We were talking recently with [former president of the Saint Paul Federation of Teachers] Mary Cathryn Ricker, and she said:
We’re seeing a lot of folks leave the profession recently. But we’re also seeing a lot of folks who are still in the profession and who have made the decision that our public schools and our students are worth fighting for.
I think that’s the case. This is a vocation for people; people are here because they love education, they love all our students, they love their colleagues. They feel like this is who they are — but their profession has been denigrated, their conditions have been worsening, so at some point, folks just reach a breaking point and decide to take action.
In Minneapolis, we haven’t struck since 1970. We really have gotten so much hope and energy from watching our colleagues around the country who have done this already — whether it’s Saint Paul, Los Angeles, Oakland, or Chicago. And it is because of this movement that we’ve been observing for years across the country that we have been able to get strengthened to take this step now.
This is all cyclical, right? Now we’re in this place where we’ve authorized a strike — and our problems are not unique to Minneapolis or Saint Paul. We are watching our public schools everywhere become privatized. We are watching corporate greed take over and watching people call our kids “market share.” This is a movement that has been happening and will continue to happen across the country as long as human beings are educating human beings.
As educators, we are on the ground floor, we know what’s best, and we refuse to allow those at the top to let our schools crumble. We refuse to let this happen to our kids anymore. It’s because of the national movement that we’re here — and we’re also really hoping to see even more of this energy spread from what we’re doing in Minneapolis and Saint Paul.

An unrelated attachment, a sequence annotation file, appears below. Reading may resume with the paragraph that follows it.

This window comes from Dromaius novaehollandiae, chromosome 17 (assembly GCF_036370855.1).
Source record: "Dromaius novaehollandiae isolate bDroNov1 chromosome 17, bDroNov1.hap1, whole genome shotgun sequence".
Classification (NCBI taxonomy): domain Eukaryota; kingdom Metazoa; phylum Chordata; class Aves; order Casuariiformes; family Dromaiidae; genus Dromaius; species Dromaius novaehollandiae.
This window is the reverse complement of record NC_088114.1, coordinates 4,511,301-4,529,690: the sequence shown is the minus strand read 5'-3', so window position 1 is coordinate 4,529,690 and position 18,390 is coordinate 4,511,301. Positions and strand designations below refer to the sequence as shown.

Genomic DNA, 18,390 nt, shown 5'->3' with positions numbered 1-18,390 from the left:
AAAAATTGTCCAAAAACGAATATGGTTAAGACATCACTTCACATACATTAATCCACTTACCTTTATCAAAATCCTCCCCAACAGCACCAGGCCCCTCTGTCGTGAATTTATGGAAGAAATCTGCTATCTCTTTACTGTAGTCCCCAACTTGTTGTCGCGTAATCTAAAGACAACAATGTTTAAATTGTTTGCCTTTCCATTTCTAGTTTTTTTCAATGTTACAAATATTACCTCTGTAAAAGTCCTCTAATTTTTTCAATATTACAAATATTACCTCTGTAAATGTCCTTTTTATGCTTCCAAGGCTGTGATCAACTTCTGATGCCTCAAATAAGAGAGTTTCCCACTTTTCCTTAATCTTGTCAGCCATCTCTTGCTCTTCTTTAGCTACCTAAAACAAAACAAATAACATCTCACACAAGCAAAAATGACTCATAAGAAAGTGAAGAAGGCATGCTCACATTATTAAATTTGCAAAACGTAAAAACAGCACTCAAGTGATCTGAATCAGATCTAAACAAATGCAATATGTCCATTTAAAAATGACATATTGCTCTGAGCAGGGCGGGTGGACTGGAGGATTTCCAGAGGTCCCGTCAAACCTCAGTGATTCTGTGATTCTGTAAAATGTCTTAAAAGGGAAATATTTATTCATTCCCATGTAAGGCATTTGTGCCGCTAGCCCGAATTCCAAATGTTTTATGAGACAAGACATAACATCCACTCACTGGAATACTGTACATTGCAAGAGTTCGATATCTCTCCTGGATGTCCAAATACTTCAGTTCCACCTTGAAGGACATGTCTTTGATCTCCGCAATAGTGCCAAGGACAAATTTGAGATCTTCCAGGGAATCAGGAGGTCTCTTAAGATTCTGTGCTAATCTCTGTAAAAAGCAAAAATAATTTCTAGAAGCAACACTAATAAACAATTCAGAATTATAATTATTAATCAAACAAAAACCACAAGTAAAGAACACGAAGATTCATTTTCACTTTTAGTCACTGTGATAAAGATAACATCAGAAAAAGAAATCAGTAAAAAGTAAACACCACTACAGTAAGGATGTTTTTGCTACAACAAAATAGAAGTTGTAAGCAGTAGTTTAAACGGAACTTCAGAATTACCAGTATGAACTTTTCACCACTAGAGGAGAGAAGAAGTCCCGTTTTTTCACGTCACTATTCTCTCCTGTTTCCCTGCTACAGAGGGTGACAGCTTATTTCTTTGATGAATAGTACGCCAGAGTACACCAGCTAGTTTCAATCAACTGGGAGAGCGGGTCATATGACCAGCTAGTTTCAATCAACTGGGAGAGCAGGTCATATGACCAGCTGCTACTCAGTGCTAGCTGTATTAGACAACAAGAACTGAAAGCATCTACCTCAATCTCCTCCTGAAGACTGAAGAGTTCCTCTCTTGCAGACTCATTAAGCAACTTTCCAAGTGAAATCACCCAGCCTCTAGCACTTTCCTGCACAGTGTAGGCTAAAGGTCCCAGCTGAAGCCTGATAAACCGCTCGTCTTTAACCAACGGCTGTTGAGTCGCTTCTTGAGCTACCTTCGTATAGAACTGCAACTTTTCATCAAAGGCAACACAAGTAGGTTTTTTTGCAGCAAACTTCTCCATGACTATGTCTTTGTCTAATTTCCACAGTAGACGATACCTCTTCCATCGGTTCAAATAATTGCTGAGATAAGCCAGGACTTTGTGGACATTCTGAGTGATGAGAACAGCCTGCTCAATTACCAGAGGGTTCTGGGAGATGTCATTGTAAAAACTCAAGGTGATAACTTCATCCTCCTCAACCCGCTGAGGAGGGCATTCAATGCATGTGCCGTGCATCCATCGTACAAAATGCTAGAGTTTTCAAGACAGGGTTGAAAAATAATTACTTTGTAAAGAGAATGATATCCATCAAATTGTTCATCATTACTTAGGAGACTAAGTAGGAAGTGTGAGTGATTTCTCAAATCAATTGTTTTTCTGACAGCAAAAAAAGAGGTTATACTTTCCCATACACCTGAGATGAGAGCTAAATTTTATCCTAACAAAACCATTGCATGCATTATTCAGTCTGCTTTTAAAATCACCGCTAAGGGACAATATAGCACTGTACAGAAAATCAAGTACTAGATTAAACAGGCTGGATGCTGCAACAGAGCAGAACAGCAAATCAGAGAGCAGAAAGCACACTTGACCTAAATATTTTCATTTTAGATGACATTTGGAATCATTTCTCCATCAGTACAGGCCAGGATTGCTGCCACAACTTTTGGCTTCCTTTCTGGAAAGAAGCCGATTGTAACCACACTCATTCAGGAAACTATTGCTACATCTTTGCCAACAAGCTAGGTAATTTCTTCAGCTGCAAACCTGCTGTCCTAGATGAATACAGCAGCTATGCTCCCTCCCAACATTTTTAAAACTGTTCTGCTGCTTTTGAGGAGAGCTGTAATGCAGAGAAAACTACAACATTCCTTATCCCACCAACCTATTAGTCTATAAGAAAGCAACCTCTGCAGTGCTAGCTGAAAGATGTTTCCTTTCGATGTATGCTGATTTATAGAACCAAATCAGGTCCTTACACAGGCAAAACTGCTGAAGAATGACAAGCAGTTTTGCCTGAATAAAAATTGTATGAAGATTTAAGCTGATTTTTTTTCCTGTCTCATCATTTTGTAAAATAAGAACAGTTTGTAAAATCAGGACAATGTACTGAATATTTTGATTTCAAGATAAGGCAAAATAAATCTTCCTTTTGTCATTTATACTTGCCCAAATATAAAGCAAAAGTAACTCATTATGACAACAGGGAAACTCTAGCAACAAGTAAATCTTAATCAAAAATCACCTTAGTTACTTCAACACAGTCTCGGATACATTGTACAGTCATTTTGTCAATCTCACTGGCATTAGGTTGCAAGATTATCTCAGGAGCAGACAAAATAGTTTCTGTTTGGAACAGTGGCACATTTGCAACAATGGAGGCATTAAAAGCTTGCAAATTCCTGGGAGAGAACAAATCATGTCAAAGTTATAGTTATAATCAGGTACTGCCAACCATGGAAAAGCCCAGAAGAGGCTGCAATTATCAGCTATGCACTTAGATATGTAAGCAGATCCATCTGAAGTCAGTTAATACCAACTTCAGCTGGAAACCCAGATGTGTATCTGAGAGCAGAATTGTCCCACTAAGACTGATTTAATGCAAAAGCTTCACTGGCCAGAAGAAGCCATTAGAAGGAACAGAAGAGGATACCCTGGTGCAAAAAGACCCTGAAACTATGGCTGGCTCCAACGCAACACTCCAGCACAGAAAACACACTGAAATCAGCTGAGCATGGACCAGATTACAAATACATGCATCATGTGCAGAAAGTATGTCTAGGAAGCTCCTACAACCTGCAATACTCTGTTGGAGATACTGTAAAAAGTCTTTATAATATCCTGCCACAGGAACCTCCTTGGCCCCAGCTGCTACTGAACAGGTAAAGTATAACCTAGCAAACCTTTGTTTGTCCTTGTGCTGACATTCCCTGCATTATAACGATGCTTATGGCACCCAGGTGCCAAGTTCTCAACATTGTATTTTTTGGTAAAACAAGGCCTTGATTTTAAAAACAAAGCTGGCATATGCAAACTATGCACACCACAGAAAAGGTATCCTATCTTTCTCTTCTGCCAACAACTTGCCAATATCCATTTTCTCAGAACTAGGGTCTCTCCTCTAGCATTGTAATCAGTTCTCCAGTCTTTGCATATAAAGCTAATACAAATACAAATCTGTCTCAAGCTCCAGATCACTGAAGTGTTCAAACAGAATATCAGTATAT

What can educators and other supporters of your struggle do to stand in solidarity?
What we’re seeing now is so beautiful — it’s organic across the country . . . watching folks send solidarity photos, and there have been so many Zoom solidarity forums online. People are contributing to our strike fund, which is definitely something we will need help with as we move into this. We have people from all over bringing our bargaining team food and showing up at the MFT office. We have families coming to get signs, and local union presidents from around the country reaching out.
Every single one of those things is keeping us going and our members energized. The more love our members can feel through this time, the better. After people have been fleeing this district, quitting their jobs, and after we have literally had members kill themselves within the last two years, the joy of being empowered again is so crucial.
We’re helping people feel powerful for the first time in a long time. The other side can’t have that — we’re the ones in the righteous fight right now. So the more joy that we feel in this fight, the better.
What is your reply to critics who say that a strike in the Twin Cities will hurt students?